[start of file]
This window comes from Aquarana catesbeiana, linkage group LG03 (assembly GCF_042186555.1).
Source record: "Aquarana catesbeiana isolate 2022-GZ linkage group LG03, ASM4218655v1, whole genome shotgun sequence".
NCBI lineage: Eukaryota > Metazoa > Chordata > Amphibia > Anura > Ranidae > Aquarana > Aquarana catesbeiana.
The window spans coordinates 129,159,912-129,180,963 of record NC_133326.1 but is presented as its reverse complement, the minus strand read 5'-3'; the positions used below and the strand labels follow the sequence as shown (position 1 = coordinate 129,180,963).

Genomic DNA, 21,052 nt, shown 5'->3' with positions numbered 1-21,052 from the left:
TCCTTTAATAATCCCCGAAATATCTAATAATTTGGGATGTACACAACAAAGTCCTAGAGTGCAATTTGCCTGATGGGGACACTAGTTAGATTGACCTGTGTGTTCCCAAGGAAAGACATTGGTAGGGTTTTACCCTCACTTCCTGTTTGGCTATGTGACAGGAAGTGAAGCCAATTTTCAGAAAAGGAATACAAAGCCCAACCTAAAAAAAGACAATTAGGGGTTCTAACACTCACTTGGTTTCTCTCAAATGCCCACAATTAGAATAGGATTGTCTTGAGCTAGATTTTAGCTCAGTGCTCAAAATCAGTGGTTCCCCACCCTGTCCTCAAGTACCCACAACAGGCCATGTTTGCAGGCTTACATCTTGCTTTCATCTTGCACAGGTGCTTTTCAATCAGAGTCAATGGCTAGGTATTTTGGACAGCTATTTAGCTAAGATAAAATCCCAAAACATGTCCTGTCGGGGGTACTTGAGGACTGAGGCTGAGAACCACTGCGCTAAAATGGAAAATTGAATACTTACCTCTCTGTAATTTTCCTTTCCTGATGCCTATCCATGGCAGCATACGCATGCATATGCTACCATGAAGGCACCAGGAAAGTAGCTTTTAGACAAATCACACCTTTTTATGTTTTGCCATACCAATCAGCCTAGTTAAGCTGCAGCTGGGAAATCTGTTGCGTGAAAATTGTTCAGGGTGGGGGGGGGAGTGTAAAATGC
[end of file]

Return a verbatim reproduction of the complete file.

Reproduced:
This window comes from Aquarana catesbeiana, linkage group LG03 (assembly GCF_042186555.1).
Source record: "Aquarana catesbeiana isolate 2022-GZ linkage group LG03, ASM4218655v1, whole genome shotgun sequence".
NCBI lineage: Eukaryota > Metazoa > Chordata > Amphibia > Anura > Ranidae > Aquarana > Aquarana catesbeiana.
The window spans coordinates 129,159,912-129,180,963 of record NC_133326.1 but is presented as its reverse complement, the minus strand read 5'-3'; the positions used below and the strand labels follow the sequence as shown (position 1 = coordinate 129,180,963).

Genomic DNA, 21,052 nt, shown 5'->3' with positions numbered 1-21,052 from the left:
TCCTTTAATAATCCCCGAAATATCTAATAATTTGGGATGTACACAACAAAGTCCTAGAGTGCAATTTGCCTGATGGGGACACTAGTTAGATTGACCTGTGTGTTCCCAAGGAAAGACATTGGTAGGGTTTTACCCTCACTTCCTGTTTGGCTATGTGACAGGAAGTGAAGCCAATTTTCAGAAAAGGAATACAAAGCCCAACCTAAAAAAAGACAATTAGGGGTTCTAACACTCACTTGGTTTCTCTCAAATGCCCACAATTAGAATAGGATTGTCTTGAGCTAGATTTTAGCTCAGTGCTCAAAATCAGTGGTTCCCCACCCTGTCCTCAAGTACCCACAACAGGCCATGTTTGCAGGCTTACATCTTGCTTTCATCTTGCACAGGTGCTTTTCAATCAGAGTCAATGGCTAGGTATTTTGGACAGCTATTTAGCTAAGATAAAATCCCAAAACATGTCCTGTCGGGGGTACTTGAGGACTGAGGCTGAGAACCACTGCGCTAAAATGGAAAATTGAATACTTACCTCTCTGTAATTTTCCTTTCCTGATGCCTATCCATGGCAGCATACGCATGCATATGCTACCATGAAGGCACCAGGAAAGTAGCTTTTAGACAAATCACACCTTTTTATGTTTTGCCATACCAATCAGCCTAGTTAAGCTGCAGCTGGGAAATCTGTTGCGTGAAAATTGTTCAGGGTGGGGGGGGGAGTGTAAAATGC